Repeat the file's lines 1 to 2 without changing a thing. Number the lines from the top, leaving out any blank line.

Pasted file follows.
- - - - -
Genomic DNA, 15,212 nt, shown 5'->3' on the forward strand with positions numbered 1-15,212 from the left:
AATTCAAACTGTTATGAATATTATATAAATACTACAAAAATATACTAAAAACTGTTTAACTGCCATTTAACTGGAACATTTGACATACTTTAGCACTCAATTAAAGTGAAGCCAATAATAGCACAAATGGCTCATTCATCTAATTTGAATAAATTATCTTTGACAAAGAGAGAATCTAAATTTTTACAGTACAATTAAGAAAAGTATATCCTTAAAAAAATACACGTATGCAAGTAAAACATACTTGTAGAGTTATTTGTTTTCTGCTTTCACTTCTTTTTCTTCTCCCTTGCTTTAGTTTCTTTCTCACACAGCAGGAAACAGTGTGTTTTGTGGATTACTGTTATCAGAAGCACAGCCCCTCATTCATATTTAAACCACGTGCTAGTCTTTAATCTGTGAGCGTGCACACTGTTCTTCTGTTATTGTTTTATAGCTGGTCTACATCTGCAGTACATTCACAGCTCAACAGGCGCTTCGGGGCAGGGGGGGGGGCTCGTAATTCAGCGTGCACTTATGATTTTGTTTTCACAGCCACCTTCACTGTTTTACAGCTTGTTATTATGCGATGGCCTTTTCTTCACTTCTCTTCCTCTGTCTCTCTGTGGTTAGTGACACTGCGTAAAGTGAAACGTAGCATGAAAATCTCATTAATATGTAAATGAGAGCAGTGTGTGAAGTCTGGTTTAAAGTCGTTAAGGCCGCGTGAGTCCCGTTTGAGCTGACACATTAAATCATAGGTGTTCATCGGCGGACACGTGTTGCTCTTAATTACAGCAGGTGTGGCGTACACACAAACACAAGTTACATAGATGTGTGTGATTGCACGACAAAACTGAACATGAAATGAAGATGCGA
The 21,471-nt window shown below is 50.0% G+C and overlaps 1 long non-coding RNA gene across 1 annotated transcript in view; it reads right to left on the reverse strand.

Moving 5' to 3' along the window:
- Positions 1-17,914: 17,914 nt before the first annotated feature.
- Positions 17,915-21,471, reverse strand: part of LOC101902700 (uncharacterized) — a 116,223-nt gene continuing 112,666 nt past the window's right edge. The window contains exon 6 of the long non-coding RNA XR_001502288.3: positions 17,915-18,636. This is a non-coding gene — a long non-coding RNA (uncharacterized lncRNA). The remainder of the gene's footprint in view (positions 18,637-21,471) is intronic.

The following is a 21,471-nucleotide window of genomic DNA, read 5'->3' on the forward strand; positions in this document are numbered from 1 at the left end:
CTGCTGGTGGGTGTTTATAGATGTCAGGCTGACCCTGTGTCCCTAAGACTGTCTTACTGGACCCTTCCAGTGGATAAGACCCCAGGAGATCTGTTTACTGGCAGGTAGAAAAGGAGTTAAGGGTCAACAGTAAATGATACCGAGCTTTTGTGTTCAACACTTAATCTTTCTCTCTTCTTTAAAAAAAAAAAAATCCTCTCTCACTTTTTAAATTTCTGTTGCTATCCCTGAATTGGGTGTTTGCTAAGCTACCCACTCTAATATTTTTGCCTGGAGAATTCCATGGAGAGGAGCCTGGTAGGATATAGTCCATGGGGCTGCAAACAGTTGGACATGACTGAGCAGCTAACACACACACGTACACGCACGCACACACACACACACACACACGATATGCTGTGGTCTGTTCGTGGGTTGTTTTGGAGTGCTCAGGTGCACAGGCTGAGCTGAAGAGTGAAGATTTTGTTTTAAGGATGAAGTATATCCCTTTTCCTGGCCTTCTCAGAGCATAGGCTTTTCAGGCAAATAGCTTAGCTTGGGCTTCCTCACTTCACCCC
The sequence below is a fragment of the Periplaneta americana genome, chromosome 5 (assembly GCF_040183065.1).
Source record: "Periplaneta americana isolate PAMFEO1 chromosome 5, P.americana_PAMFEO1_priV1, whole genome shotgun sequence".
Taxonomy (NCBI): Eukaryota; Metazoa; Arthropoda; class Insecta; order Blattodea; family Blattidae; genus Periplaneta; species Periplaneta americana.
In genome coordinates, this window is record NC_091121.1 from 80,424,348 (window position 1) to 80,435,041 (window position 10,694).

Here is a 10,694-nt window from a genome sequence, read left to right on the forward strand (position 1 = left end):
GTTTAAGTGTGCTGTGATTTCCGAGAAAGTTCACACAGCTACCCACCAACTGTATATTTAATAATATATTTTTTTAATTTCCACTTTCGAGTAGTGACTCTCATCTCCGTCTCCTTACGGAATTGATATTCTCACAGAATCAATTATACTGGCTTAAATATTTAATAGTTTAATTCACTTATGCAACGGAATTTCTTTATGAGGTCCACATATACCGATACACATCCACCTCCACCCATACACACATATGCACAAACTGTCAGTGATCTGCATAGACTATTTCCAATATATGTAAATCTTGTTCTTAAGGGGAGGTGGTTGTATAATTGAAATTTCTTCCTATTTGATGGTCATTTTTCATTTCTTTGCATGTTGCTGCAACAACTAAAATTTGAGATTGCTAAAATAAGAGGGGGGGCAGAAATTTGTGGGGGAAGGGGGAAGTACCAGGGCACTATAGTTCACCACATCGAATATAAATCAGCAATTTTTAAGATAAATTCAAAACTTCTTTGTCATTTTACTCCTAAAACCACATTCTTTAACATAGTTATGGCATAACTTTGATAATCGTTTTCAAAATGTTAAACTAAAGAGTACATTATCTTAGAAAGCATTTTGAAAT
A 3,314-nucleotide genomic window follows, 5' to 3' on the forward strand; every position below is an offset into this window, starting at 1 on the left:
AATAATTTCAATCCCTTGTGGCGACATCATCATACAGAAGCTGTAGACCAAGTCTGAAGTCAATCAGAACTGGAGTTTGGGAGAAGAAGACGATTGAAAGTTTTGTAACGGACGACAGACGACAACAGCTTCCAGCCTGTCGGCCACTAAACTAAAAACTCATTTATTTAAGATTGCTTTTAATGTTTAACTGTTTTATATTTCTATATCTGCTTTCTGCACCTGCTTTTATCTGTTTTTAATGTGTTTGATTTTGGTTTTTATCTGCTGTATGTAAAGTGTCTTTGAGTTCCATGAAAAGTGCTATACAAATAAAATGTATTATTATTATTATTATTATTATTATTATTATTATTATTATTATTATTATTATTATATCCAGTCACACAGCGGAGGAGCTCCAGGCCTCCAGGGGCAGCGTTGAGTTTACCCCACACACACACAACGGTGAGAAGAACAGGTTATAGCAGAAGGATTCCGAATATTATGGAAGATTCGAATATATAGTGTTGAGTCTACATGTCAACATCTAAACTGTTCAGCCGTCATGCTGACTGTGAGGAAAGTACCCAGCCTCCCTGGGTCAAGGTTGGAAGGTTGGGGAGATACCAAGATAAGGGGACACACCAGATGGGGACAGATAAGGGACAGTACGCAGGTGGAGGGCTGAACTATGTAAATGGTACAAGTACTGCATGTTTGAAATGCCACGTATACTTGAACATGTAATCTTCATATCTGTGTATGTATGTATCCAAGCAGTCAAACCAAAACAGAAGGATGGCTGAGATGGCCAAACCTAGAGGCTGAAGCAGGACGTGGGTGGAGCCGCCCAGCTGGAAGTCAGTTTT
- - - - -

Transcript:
Genomic DNA, 15,212 nt, shown 5'->3' on the forward strand with positions numbered 1-15,212 from the left:
AATTCAAACTGTTATGAATATTATATAAATACTACAAAAATATACTAAAAACTGTTTAACTGCCATTTAACTGGAACATTTGACATACTTTAGCACTCAATTAAAGTGAAGCCAATAATAGCACAAATGGCTCATTCATCTAATTTGAATAAATTATCTTTGACAAAGAGAGAATCTAAATTTTTACAGTACAATTAAGAAAAGTATATCCTTAAAAAAATACACGTATGCAAGTAAAACATACTTGTAGAGTTATTTGTTTTCTGCTTTCACTTCTTTTTCTTCTCCCTTGCTTTAGTTTCTTTCTCACACAGCAGGAAACAGTGTGTTTTGTGGATTACTGTTATCAGAAGCACAGCCCCTCATTCATATTTAAACCACGTGCTAGTCTTTAATCTGTGAGCGTGCACACTGTTCTTCTGTTATTGTTTTATAGCTGGTCTACATCTGCAGTACATTCACAGCTCAACAGGCGCTTCGGGGCAGGGGGGGGGGCTCGTAATTCAGCGTGCACTTATGATTTTGTTTTCACAGCCACCTTCACTGTTTTACAGCTTGTTATTATGCGATGGCCTTTTCTTCACTTCTCTTCCTCTGTCTCTCTGTGGTTAGTGACACTGCGTAAAGTGAAACGTAGCATGAAAATCTCATTAATATGTAAATGAGAGCAGTGTGTGAAGTCTGGTTTAAAGTCGTTAAGGCCGCGTGAGTCCCGTTTGAGCTGACACATTAAATCATAGGTGTTCATCGGCGGACACGTGTTGCTCTTAATTACAGCAGGTGTGGCGTACACACAAACACAAGTTACATAGATGTGTGTGATTGCACGACAAAACTGAACATGAAATGAAGATGCGA